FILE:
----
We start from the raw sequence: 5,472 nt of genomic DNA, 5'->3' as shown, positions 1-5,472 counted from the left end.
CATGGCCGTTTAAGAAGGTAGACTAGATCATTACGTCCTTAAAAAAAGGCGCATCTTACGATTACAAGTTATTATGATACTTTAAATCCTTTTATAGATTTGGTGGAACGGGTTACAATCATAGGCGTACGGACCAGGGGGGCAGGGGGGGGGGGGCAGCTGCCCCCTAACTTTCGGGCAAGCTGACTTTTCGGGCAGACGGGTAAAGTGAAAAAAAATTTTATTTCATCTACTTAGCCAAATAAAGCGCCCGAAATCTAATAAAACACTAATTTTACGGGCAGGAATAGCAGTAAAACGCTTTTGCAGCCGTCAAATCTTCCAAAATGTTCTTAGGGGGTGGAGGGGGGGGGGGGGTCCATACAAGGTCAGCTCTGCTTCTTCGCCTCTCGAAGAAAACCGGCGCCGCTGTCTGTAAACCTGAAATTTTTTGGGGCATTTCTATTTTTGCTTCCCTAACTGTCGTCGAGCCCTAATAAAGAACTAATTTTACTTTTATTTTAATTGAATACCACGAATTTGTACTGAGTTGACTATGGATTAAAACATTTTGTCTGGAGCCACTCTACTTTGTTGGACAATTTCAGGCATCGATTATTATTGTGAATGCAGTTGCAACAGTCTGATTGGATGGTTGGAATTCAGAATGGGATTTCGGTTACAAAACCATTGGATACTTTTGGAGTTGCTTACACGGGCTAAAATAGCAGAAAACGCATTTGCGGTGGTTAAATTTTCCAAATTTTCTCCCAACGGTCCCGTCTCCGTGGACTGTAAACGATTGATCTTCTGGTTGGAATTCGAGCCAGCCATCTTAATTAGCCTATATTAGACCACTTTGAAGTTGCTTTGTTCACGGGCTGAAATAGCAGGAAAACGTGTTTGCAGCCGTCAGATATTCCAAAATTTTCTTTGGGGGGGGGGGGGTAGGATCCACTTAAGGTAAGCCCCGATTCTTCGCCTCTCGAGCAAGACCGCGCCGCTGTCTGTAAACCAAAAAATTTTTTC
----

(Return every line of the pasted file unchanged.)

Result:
We start from the raw sequence: 5,472 nt of genomic DNA, 5'->3' as shown, positions 1-5,472 counted from the left end.
CATGGCCGTTTAAGAAGGTAGACTAGATCATTACGTCCTTAAAAAAAGGCGCATCTTACGATTACAAGTTATTATGATACTTTAAATCCTTTTATAGATTTGGTGGAACGGGTTACAATCATAGGCGTACGGACCAGGGGGGCAGGGGGGGGGGGGCAGCTGCCCCCTAACTTTCGGGCAAGCTGACTTTTCGGGCAGACGGGTAAAGTGAAAAAAAATTTTATTTCATCTACTTAGCCAAATAAAGCGCCCGAAATCTAATAAAACACTAATTTTACGGGCAGGAATAGCAGTAAAACGCTTTTGCAGCCGTCAAATCTTCCAAAATGTTCTTAGGGGGTGGAGGGGGGGGGGGGGTCCATACAAGGTCAGCTCTGCTTCTTCGCCTCTCGAAGAAAACCGGCGCCGCTGTCTGTAAACCTGAAATTTTTTGGGGCATTTCTATTTTTGCTTCCCTAACTGTCGTCGAGCCCTAATAAAGAACTAATTTTACTTTTATTTTAATTGAATACCACGAATTTGTACTGAGTTGACTATGGATTAAAACATTTTGTCTGGAGCCACTCTACTTTGTTGGACAATTTCAGGCATCGATTATTATTGTGAATGCAGTTGCAACAGTCTGATTGGATGGTTGGAATTCAGAATGGGATTTCGGTTACAAAACCATTGGATACTTTTGGAGTTGCTTACACGGGCTAAAATAGCAGAAAACGCATTTGCGGTGGTTAAATTTTCCAAATTTTCTCCCAACGGTCCCGTCTCCGTGGACTGTAAACGATTGATCTTCTGGTTGGAATTCGAGCCAGCCATCTTAATTAGCCTATATTAGACCACTTTGAAGTTGCTTTGTTCACGGGCTGAAATAGCAGGAAAACGTGTTTGCAGCCGTCAGATATTCCAAAATTTTCTTTGGGGGGGGGGGGGTAGGATCCACTTAAGGTAAGCCCCGATTCTTCGCCTCTCGAGCAAGACCGCGCCGCTGTCTGTAAACCAAAAAATTTTTTC